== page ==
Use of Audio and Video Recordings in Family Law cases
It’s no secret that we are glued to our smartphones. Thanks to technological advancements, we have a ‘one stop shop’ device at our fingertips, which includes access to audio and video recordings.
For many years, Family Lawyers have been presented with secret recordings taken by clients in the hopes that the footage will form valuable evidence against their former spouse. The problem with these recordings, is that they are not always the ‘Gotcha!’ moment that client’s hope for.
Issues with Secret Recordings
In New South Wales, the Surveillance Devices Act 2007 (NSW) prohibits, the use of listening devices to record a private conversation to which the person is, or is not, a party. A listening device is defined as ‘any device capable of being used to overhear, record, monitor or listen to a conversation or words spoken to or by any person in conversation’ and a smartphone falls squarely within this definition.
There are exceptions to the prohibition such as where a party to the conversation gave their express or implied consent to the device being used or where the recording is “reasonably necessary for the protection of the lawful interests of that principal party”.
It’s very important to think carefully before you hit record as the maximum penalty for breaching s 7 of the Act is 100 penalty units ($11,000), five years imprisonment, or both!
Section 138(1) of the Evidence Act 1995 (Cth) provides that evidence obtained in contravention of an Australian law is not to be admitted unless the ‘desirability’ of admitting the evidence outweighs the ‘undesirability’ of doing so.
In determining whether to admit evidence the Court will consider:
- the probative value of the evidence
- the importance of the evidence in the proceedings
- and the difficulty of obtaining the evidence without impropriety or contravention of an Australian law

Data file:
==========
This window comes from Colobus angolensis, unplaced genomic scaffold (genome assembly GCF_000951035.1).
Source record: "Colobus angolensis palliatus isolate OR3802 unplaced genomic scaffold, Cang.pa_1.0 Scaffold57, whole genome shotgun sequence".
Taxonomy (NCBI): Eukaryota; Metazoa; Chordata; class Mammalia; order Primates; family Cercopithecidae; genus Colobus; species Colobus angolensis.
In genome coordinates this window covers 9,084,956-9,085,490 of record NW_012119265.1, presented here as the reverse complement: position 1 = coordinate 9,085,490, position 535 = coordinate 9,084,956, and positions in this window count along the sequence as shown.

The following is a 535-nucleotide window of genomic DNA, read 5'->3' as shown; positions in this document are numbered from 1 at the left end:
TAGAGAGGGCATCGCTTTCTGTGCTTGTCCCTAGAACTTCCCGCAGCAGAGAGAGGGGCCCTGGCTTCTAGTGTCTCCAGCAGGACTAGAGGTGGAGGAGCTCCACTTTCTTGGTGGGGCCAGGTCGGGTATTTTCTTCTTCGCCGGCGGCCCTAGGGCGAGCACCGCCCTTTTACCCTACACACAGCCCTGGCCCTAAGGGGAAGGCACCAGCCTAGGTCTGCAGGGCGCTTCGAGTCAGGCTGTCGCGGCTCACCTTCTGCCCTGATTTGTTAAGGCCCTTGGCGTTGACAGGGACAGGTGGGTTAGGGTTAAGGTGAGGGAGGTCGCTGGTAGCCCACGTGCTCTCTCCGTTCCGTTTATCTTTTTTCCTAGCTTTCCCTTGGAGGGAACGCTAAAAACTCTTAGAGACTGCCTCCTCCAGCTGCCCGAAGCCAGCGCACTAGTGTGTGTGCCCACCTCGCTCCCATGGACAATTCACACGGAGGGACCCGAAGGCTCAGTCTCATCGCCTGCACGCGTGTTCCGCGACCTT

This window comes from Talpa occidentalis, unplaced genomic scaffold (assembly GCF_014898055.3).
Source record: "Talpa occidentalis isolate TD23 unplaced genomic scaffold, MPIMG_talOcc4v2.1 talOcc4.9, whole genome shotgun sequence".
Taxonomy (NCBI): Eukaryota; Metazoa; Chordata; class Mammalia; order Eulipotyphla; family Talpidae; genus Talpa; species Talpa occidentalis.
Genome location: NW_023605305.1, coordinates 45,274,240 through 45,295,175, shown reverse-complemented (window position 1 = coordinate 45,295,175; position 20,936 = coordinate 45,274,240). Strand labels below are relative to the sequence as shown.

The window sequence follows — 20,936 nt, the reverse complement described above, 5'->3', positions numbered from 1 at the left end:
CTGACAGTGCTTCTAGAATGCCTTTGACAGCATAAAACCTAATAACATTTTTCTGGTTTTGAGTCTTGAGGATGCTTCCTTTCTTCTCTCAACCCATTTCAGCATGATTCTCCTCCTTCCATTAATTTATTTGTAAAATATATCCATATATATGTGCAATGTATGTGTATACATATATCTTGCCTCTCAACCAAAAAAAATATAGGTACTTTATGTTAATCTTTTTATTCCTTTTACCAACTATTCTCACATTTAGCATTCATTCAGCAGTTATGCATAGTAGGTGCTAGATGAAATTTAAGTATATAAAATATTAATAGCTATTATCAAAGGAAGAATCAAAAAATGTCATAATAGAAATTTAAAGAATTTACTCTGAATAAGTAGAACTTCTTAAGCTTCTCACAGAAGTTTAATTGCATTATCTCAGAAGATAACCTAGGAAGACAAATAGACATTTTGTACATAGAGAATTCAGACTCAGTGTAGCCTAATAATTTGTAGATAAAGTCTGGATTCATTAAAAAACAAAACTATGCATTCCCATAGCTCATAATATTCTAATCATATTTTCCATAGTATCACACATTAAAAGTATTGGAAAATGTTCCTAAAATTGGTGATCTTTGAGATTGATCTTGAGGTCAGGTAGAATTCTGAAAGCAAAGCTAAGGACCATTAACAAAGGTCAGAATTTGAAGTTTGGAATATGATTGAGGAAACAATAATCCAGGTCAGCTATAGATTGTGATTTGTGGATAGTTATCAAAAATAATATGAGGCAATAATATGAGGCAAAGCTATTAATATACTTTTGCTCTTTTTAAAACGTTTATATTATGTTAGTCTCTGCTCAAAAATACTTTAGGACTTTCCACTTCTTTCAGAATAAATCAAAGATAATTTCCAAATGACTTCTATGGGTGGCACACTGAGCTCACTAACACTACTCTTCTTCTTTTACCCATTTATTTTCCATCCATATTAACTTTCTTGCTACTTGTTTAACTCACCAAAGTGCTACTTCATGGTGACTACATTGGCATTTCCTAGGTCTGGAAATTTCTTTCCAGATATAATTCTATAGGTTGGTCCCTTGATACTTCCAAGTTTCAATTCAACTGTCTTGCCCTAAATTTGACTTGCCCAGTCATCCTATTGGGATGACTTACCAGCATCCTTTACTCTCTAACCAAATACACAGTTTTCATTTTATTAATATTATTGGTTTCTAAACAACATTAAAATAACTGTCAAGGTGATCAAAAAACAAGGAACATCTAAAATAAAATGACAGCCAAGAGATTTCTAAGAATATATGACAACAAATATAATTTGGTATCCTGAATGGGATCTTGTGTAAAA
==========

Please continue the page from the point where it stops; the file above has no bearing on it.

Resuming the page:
- whether the recording will be ‘unfairly prejudicial’ to a party. Note: this is different to the recording being damaging to a party’s case.
In the case of Gin & Hing  FamCA 779, the Family Court of Australia determined that the most important consideration, being the best interests of the child in parenting proceedings, engaged the exemption for ‘protection of a legal interest’ and therefore the recording was not in contravention of the Act. In that case, the recordings were considered to protect the party’s legal interest as it was used to address allegations of family violence, and the recordings were ‘probative’.
In circumstances where there are allegations made in relation to Family Violence and the parties are seeking orders in relation to parenting matters, the Court may take extra caution and have higher regard to evidence that bears an impact on the children’s best interests.
Not a ‘Gotcha!’ moment
Whilst there are many instances where the Court will admit audio/video recording evidence, there are also many cases where notwithstanding allowing the evidence, a negative finding has been made against the ‘recorder’.
It is important that you do not create evidence that you think makes your family law case ‘look good’. Judges have a wealth of experience and are skilled at scrutinising evidence. It is likely that if you have ‘set up’ your evidence, led your ex on, provoked an altercation or made the recording in an attempt to portray yourself in a favourable light, the Court will see right through it.